Nevanlinna's collaboration with Nazi Germany did not prevent mathematical contacts with Allied countries; after World War II, the Soviet mathematical community was isolated from the Western mathematical community and the International Colloquium on Function Theory in Helsinki in 1957, directed by Nevanlinna, was one of the first post-war occasions when Soviet mathematicians could contact their Western colleagues in person.[14] In 1965, Nevanlinna was an honorary guest at a function theory congress in Soviet Armenia.[10]

IMU Abacus Medal (formerly Nevanlinna Prize)[edit]

When the IMU in 1981 decided to create a prize, similar to the Fields Medal, in theoretical computer science and the funding for the prize was secured from Finland, the Union decided to give Nevanlinna's name to the prize; the Rolf Nevanlinna Prize is awarded every four years at the ICM.[9] In 2018, the General Assembly of the IMU approved a resolution to remove Nevanlinna's name from the prize.[15] As of 2022 it's known as the IMU Abacus Medal.[16]

See also[edit]


  1. ^ "The Mathematics Genealogy Project – Nazım Terzioğlu". Mathematics Genealogy Project. North Dakota State University Department of Mathematics. Retrieved 27 August 2017.
  2. ^ "The Mathematics Genealogy Project – Rolf Nevanlinna". Mathematics Genealogy Project. North Dakota State University Department of Mathematics. Retrieved 27 August 2017.
  3. ^ a b c O'Connor, John J.; Robertson, Edmund F. (January 2012). "Nevanlinna Biography". MacTutor History of Mathematics archive.
  4. ^ Hayman, W K (1982). Rolf Nevanlinna. Bulletin of the London Mathematical Society. Vol. 14. pp. 419–436.
  5. ^ Pekonen, Osmo (2013). "Rolf Nevanlinna: Brief scientific biography". International Commission on Mathematical Instruction.
  6. ^ Nevanlinna, Rolf (1925). "Zur Theorie der Meromorphen Funktionen". Acta Mathematica. 46 (1–2): 1–99. doi:10.1007/BF02543858. ISSN 0001-5962.
  7. ^ H. Weyl (1943). Meromorphic functions and analytic curves. Princeton University Press. p. 8.
  8. ^ Hille, Einar (1939). "Review: Eindeutige analytische Funktionen, by R. Nevanlinna". Bull. Amer. Math. Soc. 45 (1): 52–55. doi:10.1090/s0002-9904-1939-06916-4.
  9. ^ a b Lehto, Olli: Mathematics Without Borders: A History of the International Mathematical Union. Springer 1998.
  10. ^ a b c Lehto, Olli (2001). Korkeat maailmat: Rolf Nevanlinnan elämä [High Worlds: The life of Rolf Nevanlinna] (in Finnish). Otava. ISBN 951-1-17200-X. OCLC 58345155.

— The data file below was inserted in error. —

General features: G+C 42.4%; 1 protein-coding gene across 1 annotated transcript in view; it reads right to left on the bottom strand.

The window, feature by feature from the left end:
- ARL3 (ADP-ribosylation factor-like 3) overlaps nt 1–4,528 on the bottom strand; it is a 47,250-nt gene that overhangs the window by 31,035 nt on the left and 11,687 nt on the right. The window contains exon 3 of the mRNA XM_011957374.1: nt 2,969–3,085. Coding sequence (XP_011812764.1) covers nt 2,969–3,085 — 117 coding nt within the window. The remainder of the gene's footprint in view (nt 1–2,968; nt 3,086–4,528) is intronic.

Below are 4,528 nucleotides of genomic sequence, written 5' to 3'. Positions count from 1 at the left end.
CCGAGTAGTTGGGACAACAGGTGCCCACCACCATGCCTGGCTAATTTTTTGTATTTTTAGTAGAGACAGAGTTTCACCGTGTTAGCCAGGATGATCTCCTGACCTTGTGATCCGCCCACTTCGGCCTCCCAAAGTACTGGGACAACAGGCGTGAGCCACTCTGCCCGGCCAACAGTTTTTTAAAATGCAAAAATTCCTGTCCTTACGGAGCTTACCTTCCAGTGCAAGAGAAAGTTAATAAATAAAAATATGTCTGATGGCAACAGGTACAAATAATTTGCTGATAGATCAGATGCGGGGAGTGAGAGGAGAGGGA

11. ^ "Chancellors of the University of Turku". University of Turku. Retrieved 22 October 2019.
  12. ^ Paju, Petri (2005), "A Failure Revisited: The First Finnish Computer Construction Project", IFIP WG9.7 First Working Conference on the History of Nordic Computing (HiNC1), June 16–18, 2003, Trondheim, Norway, IFIP International Federation for Information Processing, vol. 174, Springer, pp. 79–94, doi:10.1007/0-387-24168-X_7. Footnote 20, p. 86: "Nevanlinna had also been a visiting mathematics professor in Göttingen in 1936–1937. At that time, Nevanlinna was a known Nazi-sympathiser. On this topic, see O. Lehto, Korkeat maailmat, on p. 139."
  13. ^ Bourne, Kenneth; Watt, D. Cameron; Preston, Paul; Prazmowska, Anita (1997), British documents on foreign affairs: Reports and papers from the Foreign Office confidential print: Kenneth. Bourne. From 1940 through 1945. Series A: The Soviet Union and Finland, Part 3, University Publications of America, p. 71, ISBN 1-55655-670-5, such notorious figures as ... Professor Rolf Nevanlinna (rector of Helsinki State University and one of the organisers of the first S.S. volunteers).
  14. ^ The Soviet Union did not participate in the 1950 ICM, but was represented by five mathematicians at the 1954 ICM in Amsterdam
  15. ^ Resolutions of the IMU General Assembly 2018: Resolution 7 International Mathematical Union
  16. ^ "IMU Abacus Medal". International Mathematical Union (IMU). Retrieved 5 July 2022.


  • Lehto, Olli (2008). Erhabene Welten: Das Leben Rolf Nevanlinnas [High Worlds: The life of Rolf Nevanlinna] (in German). Translated by Manfred Stern. Birkhäuser. ISBN 978-3-7643-7701-4.